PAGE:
By virtue of its very name, return on investment implies a laser-like focus on the bottom line. That's been a problem for IT, which is a bit like the square that never quite fits into the round ROI peg.
Rather than the traditional ROI formula of dividing net profits by total assets, says PriceWaterhouseCoopers analyst Navjot Sidana in a Network Magazine India article, IT is better served by comparing the magnitude and timing of expected gains to investment costs. ROI analysis of IT also increasingly includes intangible as well as tangible benefits, he says.
Indeed, two other PriceWaterhouseCoopers analysts, in this CIO.com Asia article, contend that CIOs who zero in too closely on ROI as a measure of success may pass on projects that, while they offer no immediate bottom-line benefits, could improve their companies' competitive advantage.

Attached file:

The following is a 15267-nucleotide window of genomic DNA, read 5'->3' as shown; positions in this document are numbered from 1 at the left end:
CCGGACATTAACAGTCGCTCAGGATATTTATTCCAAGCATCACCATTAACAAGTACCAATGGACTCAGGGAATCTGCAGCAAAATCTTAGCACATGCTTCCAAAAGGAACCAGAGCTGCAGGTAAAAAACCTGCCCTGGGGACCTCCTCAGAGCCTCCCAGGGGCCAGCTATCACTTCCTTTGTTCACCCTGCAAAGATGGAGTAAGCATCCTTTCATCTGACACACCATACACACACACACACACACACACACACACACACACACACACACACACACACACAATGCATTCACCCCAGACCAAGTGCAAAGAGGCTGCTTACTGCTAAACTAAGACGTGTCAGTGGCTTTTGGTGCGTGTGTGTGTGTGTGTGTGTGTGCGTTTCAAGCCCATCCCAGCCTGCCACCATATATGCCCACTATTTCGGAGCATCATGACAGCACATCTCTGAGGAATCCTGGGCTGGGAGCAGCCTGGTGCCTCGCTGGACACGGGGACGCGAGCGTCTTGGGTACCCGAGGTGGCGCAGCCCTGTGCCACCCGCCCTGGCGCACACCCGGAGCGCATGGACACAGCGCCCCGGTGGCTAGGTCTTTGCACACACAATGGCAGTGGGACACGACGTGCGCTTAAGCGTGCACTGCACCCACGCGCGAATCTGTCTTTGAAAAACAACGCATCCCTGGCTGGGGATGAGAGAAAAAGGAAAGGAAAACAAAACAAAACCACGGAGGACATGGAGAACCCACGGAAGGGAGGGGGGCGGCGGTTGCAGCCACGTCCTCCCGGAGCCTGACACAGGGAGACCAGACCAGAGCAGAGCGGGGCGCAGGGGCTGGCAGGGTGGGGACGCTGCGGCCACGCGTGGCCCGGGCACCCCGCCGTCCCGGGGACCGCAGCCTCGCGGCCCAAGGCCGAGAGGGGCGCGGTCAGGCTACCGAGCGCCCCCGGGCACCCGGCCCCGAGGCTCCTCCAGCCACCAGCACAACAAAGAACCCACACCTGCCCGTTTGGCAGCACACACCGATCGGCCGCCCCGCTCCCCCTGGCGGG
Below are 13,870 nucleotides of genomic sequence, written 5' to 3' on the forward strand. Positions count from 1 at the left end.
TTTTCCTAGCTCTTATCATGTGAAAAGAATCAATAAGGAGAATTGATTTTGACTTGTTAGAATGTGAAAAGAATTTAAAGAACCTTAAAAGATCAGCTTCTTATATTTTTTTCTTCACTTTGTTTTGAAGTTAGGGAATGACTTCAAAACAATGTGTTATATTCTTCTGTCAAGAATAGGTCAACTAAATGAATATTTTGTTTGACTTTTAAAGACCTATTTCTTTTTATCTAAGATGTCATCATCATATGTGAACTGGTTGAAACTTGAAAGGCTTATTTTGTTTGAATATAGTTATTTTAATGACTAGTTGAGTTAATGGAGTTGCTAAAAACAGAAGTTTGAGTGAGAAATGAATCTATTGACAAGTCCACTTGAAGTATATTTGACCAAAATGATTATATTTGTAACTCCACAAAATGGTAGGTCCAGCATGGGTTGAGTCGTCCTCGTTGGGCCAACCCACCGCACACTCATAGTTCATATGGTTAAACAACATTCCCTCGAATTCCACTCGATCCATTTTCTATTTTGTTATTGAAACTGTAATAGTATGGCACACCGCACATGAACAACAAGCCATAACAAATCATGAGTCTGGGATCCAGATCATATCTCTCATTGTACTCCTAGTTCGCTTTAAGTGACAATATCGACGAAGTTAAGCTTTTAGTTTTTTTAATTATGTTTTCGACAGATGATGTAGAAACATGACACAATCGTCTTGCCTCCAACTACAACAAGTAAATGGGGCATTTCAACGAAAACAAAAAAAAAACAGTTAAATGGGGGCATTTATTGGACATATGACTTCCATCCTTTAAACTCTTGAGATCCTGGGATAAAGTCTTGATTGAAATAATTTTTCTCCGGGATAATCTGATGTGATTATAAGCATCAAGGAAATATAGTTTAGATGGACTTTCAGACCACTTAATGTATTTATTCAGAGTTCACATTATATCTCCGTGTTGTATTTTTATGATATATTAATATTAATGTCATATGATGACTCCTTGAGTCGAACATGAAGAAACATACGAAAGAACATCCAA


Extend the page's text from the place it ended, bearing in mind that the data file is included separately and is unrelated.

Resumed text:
Another issue with ROI analysis for IT initiatives is that it often does not take enough of a long-term view, nor does it take into account such factors as changes in project scope, insufficient historical data or management involvement, Fam Associates founder Freddy Fam told us in an IT Business Edge interview.
Yet despite these mitigating factors, smart CIOs will focus on technologies with a high potential for delivering shorter returns, Opinion Research Corp. EVP Jeffrey Resnick told us. This becomes especially important in light of Opinion Research Corp.'s findings that only one in four CEOs say that ROI for tech investments has fully met or exceeded expectations.
Some good tips, from Sidana: Calculate ROI twice, once for the expected ROI and again for a worst-case scenario. Focus on what the technology enables rather than the technology itself.